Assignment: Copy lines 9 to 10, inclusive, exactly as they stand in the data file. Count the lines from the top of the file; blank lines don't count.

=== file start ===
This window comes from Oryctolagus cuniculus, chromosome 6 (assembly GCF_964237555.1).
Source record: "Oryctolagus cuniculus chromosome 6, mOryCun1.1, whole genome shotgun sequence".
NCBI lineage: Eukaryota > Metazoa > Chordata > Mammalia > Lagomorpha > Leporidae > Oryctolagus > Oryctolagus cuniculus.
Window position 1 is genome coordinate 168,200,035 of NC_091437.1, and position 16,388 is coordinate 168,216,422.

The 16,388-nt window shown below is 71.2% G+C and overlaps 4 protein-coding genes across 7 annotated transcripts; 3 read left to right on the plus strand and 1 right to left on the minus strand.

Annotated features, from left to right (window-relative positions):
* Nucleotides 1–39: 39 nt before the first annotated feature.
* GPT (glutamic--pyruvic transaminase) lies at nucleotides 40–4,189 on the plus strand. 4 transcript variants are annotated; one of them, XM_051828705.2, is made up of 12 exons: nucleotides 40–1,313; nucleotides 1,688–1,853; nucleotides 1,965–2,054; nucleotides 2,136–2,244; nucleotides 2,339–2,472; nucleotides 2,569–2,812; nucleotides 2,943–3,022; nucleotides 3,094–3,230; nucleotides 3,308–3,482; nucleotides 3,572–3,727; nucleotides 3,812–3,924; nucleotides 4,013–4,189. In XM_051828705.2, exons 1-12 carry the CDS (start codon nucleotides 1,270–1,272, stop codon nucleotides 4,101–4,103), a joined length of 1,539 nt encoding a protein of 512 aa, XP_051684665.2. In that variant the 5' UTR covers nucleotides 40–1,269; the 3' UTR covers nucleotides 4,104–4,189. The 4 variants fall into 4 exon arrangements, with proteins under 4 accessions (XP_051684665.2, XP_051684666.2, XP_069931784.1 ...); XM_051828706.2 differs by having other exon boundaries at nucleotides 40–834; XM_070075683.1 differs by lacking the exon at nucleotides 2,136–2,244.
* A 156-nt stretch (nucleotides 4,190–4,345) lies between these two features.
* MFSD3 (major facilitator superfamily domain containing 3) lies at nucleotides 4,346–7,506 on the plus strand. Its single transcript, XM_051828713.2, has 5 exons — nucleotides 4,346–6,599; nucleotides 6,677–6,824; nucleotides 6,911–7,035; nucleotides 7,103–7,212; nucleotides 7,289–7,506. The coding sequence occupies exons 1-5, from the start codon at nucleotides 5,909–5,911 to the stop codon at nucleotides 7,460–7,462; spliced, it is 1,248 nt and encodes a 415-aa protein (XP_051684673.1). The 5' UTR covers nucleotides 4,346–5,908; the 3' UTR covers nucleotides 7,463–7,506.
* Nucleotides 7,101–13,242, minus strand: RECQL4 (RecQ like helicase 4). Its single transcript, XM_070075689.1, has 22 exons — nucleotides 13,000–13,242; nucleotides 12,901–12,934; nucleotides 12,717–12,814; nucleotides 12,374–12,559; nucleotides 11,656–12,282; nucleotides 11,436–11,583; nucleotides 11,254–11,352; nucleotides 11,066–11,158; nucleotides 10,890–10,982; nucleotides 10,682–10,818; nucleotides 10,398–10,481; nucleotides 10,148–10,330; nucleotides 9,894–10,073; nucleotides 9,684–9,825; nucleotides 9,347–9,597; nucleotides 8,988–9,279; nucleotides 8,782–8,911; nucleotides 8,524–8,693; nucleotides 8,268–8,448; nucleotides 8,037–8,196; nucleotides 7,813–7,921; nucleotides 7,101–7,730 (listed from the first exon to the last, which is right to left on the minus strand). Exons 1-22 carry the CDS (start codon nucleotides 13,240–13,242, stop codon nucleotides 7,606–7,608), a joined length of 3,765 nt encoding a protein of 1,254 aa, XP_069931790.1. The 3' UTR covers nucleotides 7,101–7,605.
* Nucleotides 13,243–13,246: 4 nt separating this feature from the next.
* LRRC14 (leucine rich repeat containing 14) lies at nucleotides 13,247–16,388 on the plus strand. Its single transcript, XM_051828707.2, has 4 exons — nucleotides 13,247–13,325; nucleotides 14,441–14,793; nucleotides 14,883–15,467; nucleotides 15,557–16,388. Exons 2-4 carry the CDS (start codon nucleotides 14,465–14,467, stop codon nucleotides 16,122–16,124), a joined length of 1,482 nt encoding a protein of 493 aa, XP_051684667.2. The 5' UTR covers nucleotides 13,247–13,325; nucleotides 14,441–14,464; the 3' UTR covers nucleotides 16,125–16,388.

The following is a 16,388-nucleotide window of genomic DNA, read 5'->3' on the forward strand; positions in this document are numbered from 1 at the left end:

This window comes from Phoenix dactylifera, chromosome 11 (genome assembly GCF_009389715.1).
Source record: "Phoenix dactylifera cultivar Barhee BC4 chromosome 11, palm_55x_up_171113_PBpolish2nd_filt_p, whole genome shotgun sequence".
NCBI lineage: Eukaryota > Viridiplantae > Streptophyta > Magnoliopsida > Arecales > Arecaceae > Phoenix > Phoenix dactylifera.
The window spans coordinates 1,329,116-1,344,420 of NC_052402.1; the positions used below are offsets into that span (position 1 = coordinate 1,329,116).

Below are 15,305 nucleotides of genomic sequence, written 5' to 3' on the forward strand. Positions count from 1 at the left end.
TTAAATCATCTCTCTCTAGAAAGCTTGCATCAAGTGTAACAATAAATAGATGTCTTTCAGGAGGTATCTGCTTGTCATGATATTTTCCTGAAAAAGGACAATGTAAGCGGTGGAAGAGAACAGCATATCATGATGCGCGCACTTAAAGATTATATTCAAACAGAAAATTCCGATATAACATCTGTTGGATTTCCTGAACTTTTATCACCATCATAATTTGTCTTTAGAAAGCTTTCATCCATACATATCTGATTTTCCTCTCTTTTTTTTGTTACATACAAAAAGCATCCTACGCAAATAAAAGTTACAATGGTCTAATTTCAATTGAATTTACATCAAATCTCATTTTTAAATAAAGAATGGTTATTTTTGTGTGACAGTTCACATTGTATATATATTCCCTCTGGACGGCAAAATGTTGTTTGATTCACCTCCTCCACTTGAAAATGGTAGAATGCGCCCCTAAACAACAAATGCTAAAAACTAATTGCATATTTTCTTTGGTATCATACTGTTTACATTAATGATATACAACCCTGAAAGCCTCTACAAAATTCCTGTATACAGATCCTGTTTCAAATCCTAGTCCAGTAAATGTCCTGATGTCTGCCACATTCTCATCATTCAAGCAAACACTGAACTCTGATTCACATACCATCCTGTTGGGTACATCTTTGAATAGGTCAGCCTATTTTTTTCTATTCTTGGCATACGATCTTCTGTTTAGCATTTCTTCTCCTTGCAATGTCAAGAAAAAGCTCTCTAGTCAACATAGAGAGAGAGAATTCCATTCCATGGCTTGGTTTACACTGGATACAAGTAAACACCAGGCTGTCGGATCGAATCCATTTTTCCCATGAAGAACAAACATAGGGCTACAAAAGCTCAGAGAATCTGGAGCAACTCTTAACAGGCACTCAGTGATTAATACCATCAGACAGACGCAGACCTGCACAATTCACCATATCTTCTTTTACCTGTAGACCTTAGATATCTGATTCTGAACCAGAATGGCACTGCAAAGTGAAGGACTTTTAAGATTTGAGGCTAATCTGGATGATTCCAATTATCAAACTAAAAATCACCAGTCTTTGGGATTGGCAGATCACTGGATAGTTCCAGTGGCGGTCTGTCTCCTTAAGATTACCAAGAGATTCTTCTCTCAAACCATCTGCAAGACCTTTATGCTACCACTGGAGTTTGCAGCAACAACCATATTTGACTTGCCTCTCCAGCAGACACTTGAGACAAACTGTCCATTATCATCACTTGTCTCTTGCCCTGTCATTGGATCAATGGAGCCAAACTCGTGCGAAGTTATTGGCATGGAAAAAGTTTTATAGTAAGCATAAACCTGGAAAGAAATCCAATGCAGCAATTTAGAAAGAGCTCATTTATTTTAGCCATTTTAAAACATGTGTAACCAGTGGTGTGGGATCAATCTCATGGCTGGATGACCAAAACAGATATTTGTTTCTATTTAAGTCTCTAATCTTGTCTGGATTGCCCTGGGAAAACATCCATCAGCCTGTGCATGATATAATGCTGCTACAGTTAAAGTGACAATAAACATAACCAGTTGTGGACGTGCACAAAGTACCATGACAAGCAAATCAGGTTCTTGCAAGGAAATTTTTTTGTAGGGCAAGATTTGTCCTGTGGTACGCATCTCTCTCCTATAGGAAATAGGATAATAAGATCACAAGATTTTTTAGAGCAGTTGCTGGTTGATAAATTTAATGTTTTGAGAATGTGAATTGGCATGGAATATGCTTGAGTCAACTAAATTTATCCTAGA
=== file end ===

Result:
* A 156-nt stretch (nucleotides 4,190–4,345) lies between these two features.
* MFSD3 (major facilitator superfamily domain containing 3) lies at nucleotides 4,346–7,506 on the plus strand. Its single transcript, XM_051828713.2, has 5 exons — nucleotides 4,346–6,599; nucleotides 6,677–6,824; nucleotides 6,911–7,035; nucleotides 7,103–7,212; nucleotides 7,289–7,506. The coding sequence occupies exons 1-5, from the start codon at nucleotides 5,909–5,911 to the stop codon at nucleotides 7,460–7,462; spliced, it is 1,248 nt and encodes a 415-aa protein (XP_051684673.1). The 5' UTR covers nucleotides 4,346–5,908; the 3' UTR covers nucleotides 7,463–7,506.